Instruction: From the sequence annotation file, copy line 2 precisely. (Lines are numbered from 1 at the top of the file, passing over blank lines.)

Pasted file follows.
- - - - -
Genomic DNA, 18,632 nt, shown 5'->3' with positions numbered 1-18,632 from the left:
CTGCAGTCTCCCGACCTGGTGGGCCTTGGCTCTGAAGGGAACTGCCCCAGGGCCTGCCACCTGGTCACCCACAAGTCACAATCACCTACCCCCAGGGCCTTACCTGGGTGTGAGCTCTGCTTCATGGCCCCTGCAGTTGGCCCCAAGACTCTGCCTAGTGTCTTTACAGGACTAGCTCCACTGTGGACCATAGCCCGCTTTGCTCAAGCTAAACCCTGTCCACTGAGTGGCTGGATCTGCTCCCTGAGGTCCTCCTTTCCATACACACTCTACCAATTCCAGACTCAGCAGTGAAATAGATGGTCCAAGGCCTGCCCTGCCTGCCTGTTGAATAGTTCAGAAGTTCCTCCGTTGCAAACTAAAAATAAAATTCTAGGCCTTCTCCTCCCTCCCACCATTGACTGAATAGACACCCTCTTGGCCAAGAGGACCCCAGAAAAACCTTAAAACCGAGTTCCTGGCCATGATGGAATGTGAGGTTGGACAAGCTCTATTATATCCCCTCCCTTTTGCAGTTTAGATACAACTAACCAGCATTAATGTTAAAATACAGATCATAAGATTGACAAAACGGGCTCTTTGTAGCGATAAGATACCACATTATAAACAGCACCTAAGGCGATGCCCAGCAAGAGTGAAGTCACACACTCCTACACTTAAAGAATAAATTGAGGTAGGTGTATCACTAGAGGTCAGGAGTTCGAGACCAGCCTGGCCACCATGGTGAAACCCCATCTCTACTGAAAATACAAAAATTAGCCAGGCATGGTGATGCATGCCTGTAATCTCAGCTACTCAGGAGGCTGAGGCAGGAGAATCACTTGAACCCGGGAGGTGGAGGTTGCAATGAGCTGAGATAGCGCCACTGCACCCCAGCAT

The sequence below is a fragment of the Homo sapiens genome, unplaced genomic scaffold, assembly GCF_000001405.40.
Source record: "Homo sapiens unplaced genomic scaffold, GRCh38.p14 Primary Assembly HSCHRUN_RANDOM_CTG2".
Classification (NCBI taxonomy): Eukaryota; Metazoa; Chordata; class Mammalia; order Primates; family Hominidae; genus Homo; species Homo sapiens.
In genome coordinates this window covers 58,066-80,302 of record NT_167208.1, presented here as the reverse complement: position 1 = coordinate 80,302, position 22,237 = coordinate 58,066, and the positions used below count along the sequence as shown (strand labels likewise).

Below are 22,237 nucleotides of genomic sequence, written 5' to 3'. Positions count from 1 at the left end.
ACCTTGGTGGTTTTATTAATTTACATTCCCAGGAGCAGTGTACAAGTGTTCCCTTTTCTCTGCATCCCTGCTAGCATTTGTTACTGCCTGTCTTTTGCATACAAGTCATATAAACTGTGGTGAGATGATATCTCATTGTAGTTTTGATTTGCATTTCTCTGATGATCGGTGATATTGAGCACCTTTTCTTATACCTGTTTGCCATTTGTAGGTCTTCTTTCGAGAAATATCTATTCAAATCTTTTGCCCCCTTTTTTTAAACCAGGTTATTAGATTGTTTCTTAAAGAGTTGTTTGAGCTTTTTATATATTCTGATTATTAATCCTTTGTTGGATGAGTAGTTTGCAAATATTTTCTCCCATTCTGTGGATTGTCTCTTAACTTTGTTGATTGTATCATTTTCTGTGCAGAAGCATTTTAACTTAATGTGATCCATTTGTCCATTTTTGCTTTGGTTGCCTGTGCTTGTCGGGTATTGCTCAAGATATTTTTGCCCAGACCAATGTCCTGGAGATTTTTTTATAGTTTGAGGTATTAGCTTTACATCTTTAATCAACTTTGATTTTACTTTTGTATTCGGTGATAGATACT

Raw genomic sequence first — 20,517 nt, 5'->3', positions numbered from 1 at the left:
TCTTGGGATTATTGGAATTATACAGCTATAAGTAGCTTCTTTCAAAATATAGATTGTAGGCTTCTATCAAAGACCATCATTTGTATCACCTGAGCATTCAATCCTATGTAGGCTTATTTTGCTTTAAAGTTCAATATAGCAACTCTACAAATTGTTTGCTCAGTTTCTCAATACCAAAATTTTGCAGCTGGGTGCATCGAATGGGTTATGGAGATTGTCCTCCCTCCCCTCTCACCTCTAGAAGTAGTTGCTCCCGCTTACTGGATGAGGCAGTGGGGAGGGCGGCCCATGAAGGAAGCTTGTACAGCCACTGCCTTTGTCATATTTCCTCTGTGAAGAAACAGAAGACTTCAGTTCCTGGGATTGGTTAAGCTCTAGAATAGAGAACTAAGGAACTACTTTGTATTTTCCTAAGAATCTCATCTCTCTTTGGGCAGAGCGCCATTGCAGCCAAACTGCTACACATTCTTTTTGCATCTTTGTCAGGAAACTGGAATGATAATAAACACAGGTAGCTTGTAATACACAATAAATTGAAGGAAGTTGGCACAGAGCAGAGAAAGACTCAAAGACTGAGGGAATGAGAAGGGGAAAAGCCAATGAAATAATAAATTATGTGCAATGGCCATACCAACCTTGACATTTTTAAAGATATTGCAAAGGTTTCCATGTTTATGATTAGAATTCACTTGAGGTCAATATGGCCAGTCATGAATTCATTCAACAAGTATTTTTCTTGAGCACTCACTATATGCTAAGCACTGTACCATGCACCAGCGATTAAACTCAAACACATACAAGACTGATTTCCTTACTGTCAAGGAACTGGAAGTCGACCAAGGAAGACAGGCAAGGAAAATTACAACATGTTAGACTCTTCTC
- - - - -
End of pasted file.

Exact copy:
CTGCAGTCTCCCGACCTGGTGGGCCTTGGCTCTGAAGGGAACTGCCCCAGGGCCTGCCACCTGGTCACCCACAAGTCACAATCACCTACCCCCAGGGCCTTACCTGGGTGTGAGCTCTGCTTCATGGCCCCTGCAGTTGGCCCCAAGACTCTGCCTAGTGTCTTTACAGGACTAGCTCCACTGTGGACCATAGCCCGCTTTGCTCAAGCTAAACCCTGTCCACTGAGTGGCTGGATCTGCTCCCTGAGGTCCTCCTTTCCATACACACTCTACCAATTCCAGACTCAGCAGTGAAATAGATGGTCCAAGGCCTGCCCTGCCTGCCTGTTGAATAGTTCAGAAGTTCCTCCGTTGCAAACTAAAAATAAAATTCTAGGCCTTCTCCTCCCTCCCACCATTGACTGAATAGACACCCTCTTGGCCAAGAGGACCCCAGAAAAACCTTAAAACCGAGTTCCTGGCCATGATGGAATGTGAGGTTGGACAAGCTCTATTATATCCCCTCCCTTTTGCAGTTTAGATACAACTAACCAGCATTAATGTTAAAATACAGATCATAAGATTGACAAAACGGGCTCTTTGTAGCGATAAGATACCACATTATAAACAGCACCTAAGGCGATGCCCAGCAAGAGTGAAGTCACACACTCCTACACTTAAAGAATAAATTGAGGTAGGTGTATCACTAGAGGTCAGGAGTTCGAGACCAGCCTGGCCACCATGGTGAAACCCCATCTCTACTGAAAATACAAAAATTAGCCAGGCATGGTGATGCATGCCTGTAATCTCAGCTACTCAGGAGGCTGAGGCAGGAGAATCACTTGAACCCGGGAGGTGGAGGTTGCAATGAGCTGAGATAGCGCCACTGCACCCCAGCAT